• Selections from “Performances.” The Presentation of Self in Everyday Life
      • Books:
        • Burns, Tom, Erving Goffman, Routledge (New York City), 1992.
        • Ditton, Jason, ed., The View from Goffman, St. Martin's Press (New York City), 1980.
        • Manning, Phiip, Erving Goffman and Modern Sociology, Polity Press (Cambridge, England), 1992.
        • Riggins, Stephen Harold, Beyond Goffman: Studies on Communication, Institution, and Social Interaction, Mouton de Gruyter (New York City), 1990.
        • Drew, Paul and Anthony Wootton, eds., Erving Goffman: Exploring the Interaction Order, Northeastern University Press, 1988.
      • Sources:
      • http://people.brandeis.edu/~teuber/goffmanbio.html
      • http://socsci.colorado.edu/SOC/SI/si-goffman-bio.htm -Major Theorists of Symbolic Interactionism
    • Selections from “Performances.” The Presentation of Self in Everyday Life
      • “ Everyone is always and everywhere, more or less, consciously playing a role … it is in these roles that we know each other; it is in these roles that we know ourselves.”
      • The author suggests that everyone is performing (or has performed) in front of others to appear “better” and impress society by reaching certain standards - which causes misinterpretation
      • Performance:
      • refers to all activity of an individual which occurs during a period marked by his continuous presence before a particular set of observers and has some influence over the observers
    • Selections from “Performances.” The Presentation of Self in Everyday Life
      • Parts to an individual’s performance:
      • Front
        • Regularly functions in a general and fixed fashion to define the situation from those who observe the performance
        • Expression of the performance
      • Personal Front
        • Help audience identify with performer
        • Intimate
        • Characteristics which we follow
        • Appearance: tell us of the performers social status
        • Manner: stimuli that warn us of the interaction role the performer will play
        • These provide us with the ‘ideal’ type and associate their character to their performance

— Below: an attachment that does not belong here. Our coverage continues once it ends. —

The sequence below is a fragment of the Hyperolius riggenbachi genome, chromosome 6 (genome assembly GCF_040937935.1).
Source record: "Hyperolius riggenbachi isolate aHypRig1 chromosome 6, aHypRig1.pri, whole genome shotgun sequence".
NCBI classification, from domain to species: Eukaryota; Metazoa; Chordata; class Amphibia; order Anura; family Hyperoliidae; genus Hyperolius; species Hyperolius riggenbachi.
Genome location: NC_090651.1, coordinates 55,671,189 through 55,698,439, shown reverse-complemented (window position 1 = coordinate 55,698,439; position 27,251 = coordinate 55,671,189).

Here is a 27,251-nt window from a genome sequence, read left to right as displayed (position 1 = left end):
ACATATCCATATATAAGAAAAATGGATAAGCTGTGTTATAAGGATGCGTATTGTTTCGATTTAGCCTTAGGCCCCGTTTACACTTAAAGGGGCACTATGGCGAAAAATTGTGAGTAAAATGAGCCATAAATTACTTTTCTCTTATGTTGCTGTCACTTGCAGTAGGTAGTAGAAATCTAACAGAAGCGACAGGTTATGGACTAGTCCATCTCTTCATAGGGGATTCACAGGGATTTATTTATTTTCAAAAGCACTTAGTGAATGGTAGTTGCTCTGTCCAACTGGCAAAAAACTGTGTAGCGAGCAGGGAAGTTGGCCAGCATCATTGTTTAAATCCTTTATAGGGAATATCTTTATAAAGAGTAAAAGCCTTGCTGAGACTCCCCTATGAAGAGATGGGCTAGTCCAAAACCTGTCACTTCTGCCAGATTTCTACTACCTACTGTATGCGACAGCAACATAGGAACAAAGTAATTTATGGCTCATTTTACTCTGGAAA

• Selections from “Performances.” The Presentation of Self in Everyday Life
      • Social Front
        • Stereotypes
        • Help shape our interpretations and actions of characters being portrayed
        • Fronts are selected, not created, meaning those who perform select a suitable front from those we already know
        • We relate to each disguise
        • Stereotypes are not individually created - rather, they exemplify the values and standards set by society
    • Selections from “Performances.” LATERAL RESEARCH:
      • Robert Cohen’s Merry Go Round
        • Role Distance: On Stage and On the Merry-Go-Round – Fall 2004.
        • One of the most contemporary authors to expand on Goffman’s work by looking at and analyzing the article that Goffman wrote in 1961…
    • Selections from “Performances.” LATERAL RESEARCH:
      • 1961 – Essay: Role Distance:
      • Role Distance: “actions which effectively convey some disdainful detachment of the [real life] performer from a role he is performing” (Goffman, 110).
      • Goffman develops his idea after observing children of various ages riding a merry-go-round and defines a relationship between real-life role experiencing and role estranging that has important implications for acting.
      • Both Cohen and Goffman continued looking at the phenomenon of performance in the everyday life.
    • Case Study #2: House in terms of Performance
      • House M.D. is cynical because he is so wrapped up in himself, that helping patients is not his main objective - his main objective is to diagnose people with his apt knowledge of medicine
      • House’s “holier-than-thou” attitude is his FRONT
      • “ Performance is molded and modified to fit into the understanding and expectations of the society in which it is presented” (p 120 courseware).
          • Ie, the professionalism of the other doctors
      • He breaks doctoral stereotypes because he isn’t a warm, friendly doctor - instead, he is cold and bitter